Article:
by Cavin Bryce
Ricky is high again. Heroin cut with fentanyl. The same batch that killed Daniel not twenty-four hours prior. He was right where Ricky is sitting now when he died. Went white. Then blue. And Ricky slept all the while.
Daniel had left the rest of the stash for him to finish and that’s how he got here, now, slumped on the floor of his bathroom. He didn’t want to get high off the drugs that killed Daniel, he loved Daniel, missed Daniel, but the guilt gave way to his incessant cravings that were quickly replaced with a light and radiant warmth that traced through his veins.
Everything is perfectly white and glistening. Boy oh boy. This is what you do it for, right? Ricky is drooling on himself. He’s lying in a puddle of his own piss. His flesh sings Phil Collins’ “Into The Air Tonight”. There’s a killer drum solo in his chest. You know how it goes: ba-doo-ba-doo-ba-doo-ba-doo-tss. He can feel it alright, coming into the air tonight, while he stares at the caked mud left by Daniel’s work boots on his linoleum floor, struggling to retain a memory of his friend.
When he wakes up the next afternoon he first feels the absence of light. He’s suddenly heavy, gravity afflicting him with full force. Red hot skin, scratch scratch. Ricky and Daniel’s bag of magic was now empty. Every bag is eventually empty, some just go faster than others. Ricky knows this. Ricky hasn’t eaten in two days but he isn’t hungry, just itchy and angry. Where the fuck is Ricky’s emergency stash? Never, ever take your eyes off the backup bag. Never. Ricky crawls to his living room, sweaty palms stomping on letters of overdue electricity payments and court summons and his kid’s progress report card. Child support is due, fuck, and there’s Daniel’s DVD copy of “The Good, the Bad, and the Ugly,” fuck. Through the jagged crack in the wall of his trailer he can see a jaundiced world; dirt and weeds and twisted metal litter. Everything is a gas station bathroom and Ricky wishes he was doodling on the stall door with Daniel right now: jotting, ‘call 506-YOUR-MOM for a good time!’ or ‘DILDO’ or whatever they thought was funny when they were thirteen. His carpet is mold, his shoes are wet toilet paper, and the ceiling is an “employees must wash hands” sign, crooked and hanging on by a rusted nail. Ricky’s phone rings and he knows it’s Marsha and she’ll scream into the void of his answering machine, “WHERE IS MY GODDAMN CHILD SUPPORT RICKY!” which isn’t a question but an accusation and she has the right to be accusatory because her child support payment was currently being invested by some schmuck on Second. So, in turn, Ricky screams bloody murder back at the phone and even though Marsha can’t hear him it feels better than not screaming. His veins are popping out of his neck and face and hands. Red faced bellows turn to wails to shrieks to a quiet hiss and saliva drips from his gaping mouth. When did Ricky put on his security guard uniform? Does he have work today?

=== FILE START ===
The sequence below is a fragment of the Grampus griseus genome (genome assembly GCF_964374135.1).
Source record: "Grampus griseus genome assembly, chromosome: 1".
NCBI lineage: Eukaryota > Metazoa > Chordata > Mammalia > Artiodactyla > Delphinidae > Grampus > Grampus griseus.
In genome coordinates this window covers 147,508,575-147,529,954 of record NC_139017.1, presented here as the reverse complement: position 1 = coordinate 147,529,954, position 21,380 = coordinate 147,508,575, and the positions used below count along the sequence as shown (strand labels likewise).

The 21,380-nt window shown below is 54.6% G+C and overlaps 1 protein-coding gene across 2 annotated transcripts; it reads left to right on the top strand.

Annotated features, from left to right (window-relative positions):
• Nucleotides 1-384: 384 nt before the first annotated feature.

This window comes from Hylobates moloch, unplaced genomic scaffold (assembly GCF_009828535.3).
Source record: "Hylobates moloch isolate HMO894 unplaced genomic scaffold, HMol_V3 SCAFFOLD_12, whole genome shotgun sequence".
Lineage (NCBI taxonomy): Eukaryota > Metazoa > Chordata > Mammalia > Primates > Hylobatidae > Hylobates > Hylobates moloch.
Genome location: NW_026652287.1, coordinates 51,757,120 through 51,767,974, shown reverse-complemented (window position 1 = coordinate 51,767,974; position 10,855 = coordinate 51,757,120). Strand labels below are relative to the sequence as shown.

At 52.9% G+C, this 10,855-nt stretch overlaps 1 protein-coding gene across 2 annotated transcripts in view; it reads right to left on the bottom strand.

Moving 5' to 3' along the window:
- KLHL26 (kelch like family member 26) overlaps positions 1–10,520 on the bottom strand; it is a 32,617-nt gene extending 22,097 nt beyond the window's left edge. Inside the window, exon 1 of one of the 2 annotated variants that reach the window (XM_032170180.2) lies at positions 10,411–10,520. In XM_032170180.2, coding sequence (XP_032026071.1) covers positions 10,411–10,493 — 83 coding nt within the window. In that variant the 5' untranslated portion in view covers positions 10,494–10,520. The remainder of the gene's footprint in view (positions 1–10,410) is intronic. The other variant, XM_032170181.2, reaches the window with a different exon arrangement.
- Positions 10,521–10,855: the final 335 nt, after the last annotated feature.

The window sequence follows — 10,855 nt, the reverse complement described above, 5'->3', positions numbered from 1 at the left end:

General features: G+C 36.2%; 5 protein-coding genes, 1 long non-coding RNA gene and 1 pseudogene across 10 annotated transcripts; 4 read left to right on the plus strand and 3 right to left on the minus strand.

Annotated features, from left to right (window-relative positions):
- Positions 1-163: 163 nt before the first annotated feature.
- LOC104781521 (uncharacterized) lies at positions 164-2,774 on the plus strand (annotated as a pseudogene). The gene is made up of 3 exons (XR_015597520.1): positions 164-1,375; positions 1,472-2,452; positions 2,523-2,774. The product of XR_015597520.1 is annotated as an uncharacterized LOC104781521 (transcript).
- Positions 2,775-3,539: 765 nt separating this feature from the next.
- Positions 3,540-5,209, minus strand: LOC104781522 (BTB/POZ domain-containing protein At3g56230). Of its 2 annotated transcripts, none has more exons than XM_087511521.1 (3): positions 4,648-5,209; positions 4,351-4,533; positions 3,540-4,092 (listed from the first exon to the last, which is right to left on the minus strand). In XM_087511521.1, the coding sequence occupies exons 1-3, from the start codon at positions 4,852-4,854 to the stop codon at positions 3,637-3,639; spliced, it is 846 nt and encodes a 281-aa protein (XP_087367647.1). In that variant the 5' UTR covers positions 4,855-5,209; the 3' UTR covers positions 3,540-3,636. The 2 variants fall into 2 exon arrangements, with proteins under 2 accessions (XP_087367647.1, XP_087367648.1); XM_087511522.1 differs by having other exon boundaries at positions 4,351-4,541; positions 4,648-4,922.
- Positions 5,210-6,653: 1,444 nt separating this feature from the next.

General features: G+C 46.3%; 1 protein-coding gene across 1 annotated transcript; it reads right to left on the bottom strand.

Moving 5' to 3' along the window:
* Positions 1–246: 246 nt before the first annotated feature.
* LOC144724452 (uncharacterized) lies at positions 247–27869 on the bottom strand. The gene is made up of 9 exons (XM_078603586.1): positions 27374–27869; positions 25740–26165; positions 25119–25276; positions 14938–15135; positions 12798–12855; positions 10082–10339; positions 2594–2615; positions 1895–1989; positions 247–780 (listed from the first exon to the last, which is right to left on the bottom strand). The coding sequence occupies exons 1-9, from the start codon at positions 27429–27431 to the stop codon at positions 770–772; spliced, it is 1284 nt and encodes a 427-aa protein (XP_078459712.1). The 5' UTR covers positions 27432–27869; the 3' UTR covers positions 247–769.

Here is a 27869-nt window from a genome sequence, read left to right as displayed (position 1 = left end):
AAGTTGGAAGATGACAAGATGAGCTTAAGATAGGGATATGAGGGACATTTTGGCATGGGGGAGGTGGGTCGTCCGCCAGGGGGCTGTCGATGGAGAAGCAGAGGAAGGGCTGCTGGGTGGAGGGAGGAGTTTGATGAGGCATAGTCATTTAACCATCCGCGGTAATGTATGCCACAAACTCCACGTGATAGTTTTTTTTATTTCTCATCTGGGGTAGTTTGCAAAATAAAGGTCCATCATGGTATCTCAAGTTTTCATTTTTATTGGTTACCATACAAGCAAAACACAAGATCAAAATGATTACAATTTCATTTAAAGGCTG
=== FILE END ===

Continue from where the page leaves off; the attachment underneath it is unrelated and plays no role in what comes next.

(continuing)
Ricky walks outside and he sees his neighbor Kevin watching him through a dusty window. Ricky yells, “the fuck are you looking at!?” and in his anger he kicks over a can of gasoline which starts pouring downhill towards his neighbors trailer. This was an accident but his neighbor doesn’t know that. He just knows that Ricky is unhinged, tweaking. He knows that Daniel died because he found them both on the floor of his trailer and he knows that Ricky is high because he’s still loosely tied off a silicon tube lying slack against his arm. Kevin slams his blinds down. Ricky sees his silhouettes floundering about. Kevin’s shouting echoes down the trailer park. Ricky doesn’t let a lit match fall on the gasoline, he just points his flashlight at the trailer like some magic wand and yells again, “Fuck off Kevin!” but Kevin doesn’t fuck off he just calls the cops because Ricky isn’t a wizard and the cheap flashlight that came with his uniform wasn’t a magic wand. Ricky goes back inside because he can’t afford another felony or a misdemeanor or even a traffic citation. After a couple of minutes sirens are wailing down the road. Lights bounce off the metal interior of his trailer. Red blue. Red blue.
Ricky has to leave for work soon and his arms itch and his legs itch and Kevin is outside again acting like a complete dick and now Ricky has to explain to the cops that today just wasn’t his day, and neither was yesterday, or the day before, or decades before that.
And while the cops are banging on his trailer door, quite possibly acting to ruin what shrapnels of his life he has clung to, Ricky will wonder, “Why isn’t Daniel here?”